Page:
Anyway, "The OC" is too smart for that stuff -- if anything, the Unintentional Comedy is intentional, if that makes sense (like Luke's "welcome to the OC, b---h!" scene, a parody of those cheesy 80's scenes with the Zabka-like villains, the more I'm thinking about it). I'm pretty sure they're parodying shows like "90210" with some of these plots -- like Caleb's secret daughter being involved with his other daughter's surrogate son, or the entire episode when Luke's dad was outed -- which is one of the reasons I enjoy the show so much. No premise is too absurd for "The OC." At this point, the only Unintentional Comedy happens during any scene when Marissa has to act, especially if she's throwing a tantrum or pretending to be drunk. I keep waiting to find out that Mischa Barton is Keanu Reeves's illegitimate daughter. Then again, she's no Ian Ziering.
HUGE EDGE: 90210.
Plot Lines: "The OC's" biggest mistake was the way they raced through plots and relied too heavily on the "tune in next week!" factor, which is a pretty dangerous way to go -- we weren't even midway through the second season when they were playing the lesbian card. At the rate they're going, by Season 4, we'll see Ryan kidnapped by a UFO or something. I also think they juggle way too many plots, almost like the TV version of the Memphis Grizzlies playing too many guys. And with so much going on, the characters are racing through their lines now, so everyone talks in the same snappy, sarcastic fashion and you almost need to watch the shows twice to pick everything up.
With "90210", they were very good at building shows around guest stars and one-episode plots during those first two seasons, with almost everything revolving around Brandon's world and the Dylan-Brandon relationship. Some of those early episodes stood on their own, like the one when Brandon dated the racist volleyball player, or the slumber party where Kelly confessed that she lost her virginity in the woods to a conniving senior. (It's weird, I can't remember what I did last week, and yet I can remember all of these stupid episodes). When something major happened -- like the Dylan-Kelly-Brenda love triangle -- it happened over the course of an entire summer, not two episodes, and it actually made sense as it unfolded (they set that baby up like a multi-episode arc in "Lost"). I don't feel like there's any rhyme or reason to the stuff that happens on "The OC" -- personified by Marissa falling for another woman during February sweeps. That's right, it's girl-on-girl action, Thursday on Fox!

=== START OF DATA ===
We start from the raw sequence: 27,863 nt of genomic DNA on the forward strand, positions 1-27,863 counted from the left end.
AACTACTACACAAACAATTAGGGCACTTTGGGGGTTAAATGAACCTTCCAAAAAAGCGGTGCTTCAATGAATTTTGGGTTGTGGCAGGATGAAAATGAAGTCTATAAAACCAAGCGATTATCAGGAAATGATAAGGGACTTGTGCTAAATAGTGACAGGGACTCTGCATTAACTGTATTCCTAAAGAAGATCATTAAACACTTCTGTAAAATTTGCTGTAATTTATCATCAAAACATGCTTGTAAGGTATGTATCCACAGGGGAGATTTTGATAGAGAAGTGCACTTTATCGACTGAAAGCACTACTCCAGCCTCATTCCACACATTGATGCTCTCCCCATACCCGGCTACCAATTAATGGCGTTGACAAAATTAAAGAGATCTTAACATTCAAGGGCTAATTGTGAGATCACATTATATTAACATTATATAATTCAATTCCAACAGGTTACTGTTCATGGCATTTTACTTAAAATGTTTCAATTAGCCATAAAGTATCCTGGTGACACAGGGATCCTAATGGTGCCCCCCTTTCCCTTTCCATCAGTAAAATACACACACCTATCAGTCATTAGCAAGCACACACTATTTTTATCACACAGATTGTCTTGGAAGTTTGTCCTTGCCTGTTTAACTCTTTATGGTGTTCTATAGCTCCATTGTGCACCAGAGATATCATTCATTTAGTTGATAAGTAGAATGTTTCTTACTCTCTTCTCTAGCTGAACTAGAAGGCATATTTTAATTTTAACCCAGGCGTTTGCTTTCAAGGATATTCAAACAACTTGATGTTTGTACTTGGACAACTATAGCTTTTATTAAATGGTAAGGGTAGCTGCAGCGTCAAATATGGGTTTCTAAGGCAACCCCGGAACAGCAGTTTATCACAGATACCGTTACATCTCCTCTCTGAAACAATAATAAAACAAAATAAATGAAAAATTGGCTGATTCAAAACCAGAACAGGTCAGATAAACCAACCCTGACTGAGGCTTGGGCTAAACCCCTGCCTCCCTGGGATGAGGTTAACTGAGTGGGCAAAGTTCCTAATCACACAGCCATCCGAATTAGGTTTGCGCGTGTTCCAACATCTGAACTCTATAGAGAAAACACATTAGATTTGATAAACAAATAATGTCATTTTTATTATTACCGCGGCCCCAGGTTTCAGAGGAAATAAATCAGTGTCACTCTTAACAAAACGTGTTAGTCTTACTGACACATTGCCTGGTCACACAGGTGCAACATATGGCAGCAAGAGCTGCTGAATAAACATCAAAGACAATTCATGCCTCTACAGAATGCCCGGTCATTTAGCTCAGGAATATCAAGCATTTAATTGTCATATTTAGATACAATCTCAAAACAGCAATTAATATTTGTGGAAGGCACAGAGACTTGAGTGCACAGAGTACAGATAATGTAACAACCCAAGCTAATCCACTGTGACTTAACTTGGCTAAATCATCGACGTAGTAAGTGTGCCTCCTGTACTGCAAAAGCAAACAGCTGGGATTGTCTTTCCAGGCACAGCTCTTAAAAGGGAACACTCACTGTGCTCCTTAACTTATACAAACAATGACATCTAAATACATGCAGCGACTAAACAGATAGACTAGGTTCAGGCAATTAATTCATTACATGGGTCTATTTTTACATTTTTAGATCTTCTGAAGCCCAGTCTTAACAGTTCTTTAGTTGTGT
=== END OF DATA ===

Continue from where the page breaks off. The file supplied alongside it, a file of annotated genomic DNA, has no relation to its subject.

Gratuitous use of half-siblings and step-siblings: It took a few years for "90210" to master this one, whereas "The OC" jumped right in -- at this point, Seth is related to everyone on the show except for the gardener.
EDGE: The OC.
Hangouts: "90210" had the Peach Pit, where aggrieved teenagers gathered to bitch about their parents, throw down some greasy food and crack wise with Nat (the one-note Peach Pit owner who inexplicably landed in the credits in Season Six). My favorite part about the Peach Pit was that Dylan hung out there -- here's a 17-year-old kid who didn't need a guardian and somehow knew every shady character in Los Angeles, someone who Mr. Walsh thought was WAY too dangerous to date his daughter, yet you were always most likely to find Dylan in a diner having lifetalks with someone who was three times older than him. How did that make sense? It was right up there with Daniel-San introducing Mr. Miyagi as his "best friend" in "Karate Kid 3".